“Green Room”

When I learned that Jeremy Saulnier (director of 2014’s thrilling “Blue Ruin”) was making a Nazi horror flick with Patrick Stewart and Anton Yelchin, All I thought was: “So, this is an unofficial ‘Star Trek’ crossover, eh?”

“Green Room” stars Yelchin as Pat, the leader of a pretentious punk band, The Ain’t Rights. He’s the bassist and is struggling on the road with his bandmates Sam the guitarist (Alia Shawkat from “Arrested Development”), drummer Reece (Joe Cole), and lead singer Tiger (Callum Turner). They bite off more than they can chew when they take a gig at a Nazi club. After playing Dead Kennedys’ “Nazi Punks Fuck Off” and finding a girl with a knife in her head,we then meet the club’s charismatic and cold-blooded owner, Darcy (Stewart), and it won’t end well.

I’d been looking forward to “Green Room” since I learned of the movie, and for many reasons, it lives up to the hype! I was mostly excited for Patrick Stewart’s villainous turn; while he’s a terrific villain, there’s a lot more to love.

“Green Room” is a siege movie and a tribute to classic 70’s survival thrillers like “The Warriors”, “Assault on Precinct 13”, and “Straw Dogs”. The siege atmosphere is within the green room itself; it’s the band members’ battle station. The movie’s also a love letter to punk music, and it’s executed brilliantly due to Saulnier’s attitude and charm.

All characters in this movie have attitude and thus, the Ain’t Rights and the Neo-Nazis are evenly matched (well, almost). The Nazis have guns with plenty of cartridges (one character colorfully explains the difference between cartridges and bullets), machetes, and attack dogs, but the band has a box cutter and jiu-jitsu, and that’s enough.

It should be no shock for people that “Green Room” is a violent and bloody movie, but most of the violence is underplayed in quick bursts. Saulnier evenly matches violence with dark humor in the same vein as the Coen Brothers and Quentin Tarantino.

The cast is great, but the standout performances are Imogen Poots as a tough party girl named Amber, who witnesses the murder and Macon Blair (“Blue Ruin”) as Darcy’s reluctant right-hand man Gabe. These two have the most depth and move the plot forward with emotions and expressions.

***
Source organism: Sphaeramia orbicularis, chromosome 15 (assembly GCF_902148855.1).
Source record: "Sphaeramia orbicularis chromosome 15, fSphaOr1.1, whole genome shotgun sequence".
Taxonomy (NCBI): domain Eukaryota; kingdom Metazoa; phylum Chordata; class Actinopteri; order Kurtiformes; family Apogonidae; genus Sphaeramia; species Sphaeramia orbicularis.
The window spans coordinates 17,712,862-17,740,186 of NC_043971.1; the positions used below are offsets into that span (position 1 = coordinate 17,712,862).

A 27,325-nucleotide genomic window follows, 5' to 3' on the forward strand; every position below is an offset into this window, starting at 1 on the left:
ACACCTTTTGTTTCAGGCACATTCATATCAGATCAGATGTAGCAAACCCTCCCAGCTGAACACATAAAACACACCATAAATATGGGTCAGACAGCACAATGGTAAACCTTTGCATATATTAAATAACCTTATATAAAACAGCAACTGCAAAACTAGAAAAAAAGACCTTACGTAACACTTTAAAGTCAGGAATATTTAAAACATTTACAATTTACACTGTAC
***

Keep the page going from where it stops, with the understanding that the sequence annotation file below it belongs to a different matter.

Each character in “Green Room” conveys realistic emotions and grows smarter as the situation escalates; I believed this is how someone would act in a survival horror scenario. “Green Room” is a fantastic thriller filled with a kick-ass soundtrack, lots of gore, surprising twists, and dark humor.

Grade: A


Top 10 Hated Movies

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So, I learned recently that everyone was curious what my favorite hated movies were. Man, I had to think about this long and hard because I rarely find a movie that I hate. Let the comments and backlash begin because here are my top 10 favorite hated movies!


10) Pacific Rim (2013) – People were expecting more depth to Pacific Rim, given Guillermo Del Toro matched style with substance in Pan’s Labyrinth (2006). They didn’t want cheese action movie one-liners or cliched voiceover narrations, but have they seen giant monster movies? Monster movies are meant to be cheesy and Del Toro embraces the cheese factor, delivering one badass and visually stunning monster movie. Seriously, why was The Lone Ranger (2013) nominated for visual effects and not this?

9) Funny People (2009) – With Adam Sandler and Seth Rogen acting alongside each other in a movie about stand-up comedy, there was hype. Audiences were ultimately disappointed when they got a drama about a cancer-diagnosed narcissist; the 2 1/12 hour-running time didn’t help either. This is Adam Sandler’s last good movie and one of his best. Yeah, there are times it feels like we’re watching Adam Sandler, but we’re mostly watching a guy who doesn’t know how to be a good person. Judd Apatow also wrote the script as a tribute to his and Sandler’s friendship, resulting in a very personal movie.

8) Licence to Kill (1989) – Back then, no one liked the gritty and realistic Bond movies because of how unconventional and hapless they were. Licence to Kill is no exception, as we follow the polarizing Timothy Dalton seeking revenge against a drug cartel for maiming his best friend. This is one of the best Bond movies because he doesn’t rely on gadgets or liaisons. He relies on his wit and charm, going undercover as an assassin for Franz Sanchez (Robert Davi), the cartel leader. Also, that final showdown between the two shows how capably ruthless Bond is, which is the best kind of Bond.

7) Vanilla Sky (2001) – Everyone saw Vanilla Sky because it had Tom Cruise, but it left critics and audiences shrugging their shoulders. Guys, Vanilla Sky is fantastic. Cruise delivers one of his most convincing performances as a playboy who loses his mind, Cameron Diaz gives her best performance as Cruise’s stalker, and the surreal imagery, soundtrack, and Sci-Fi twist result in one crazy nightmarish experience.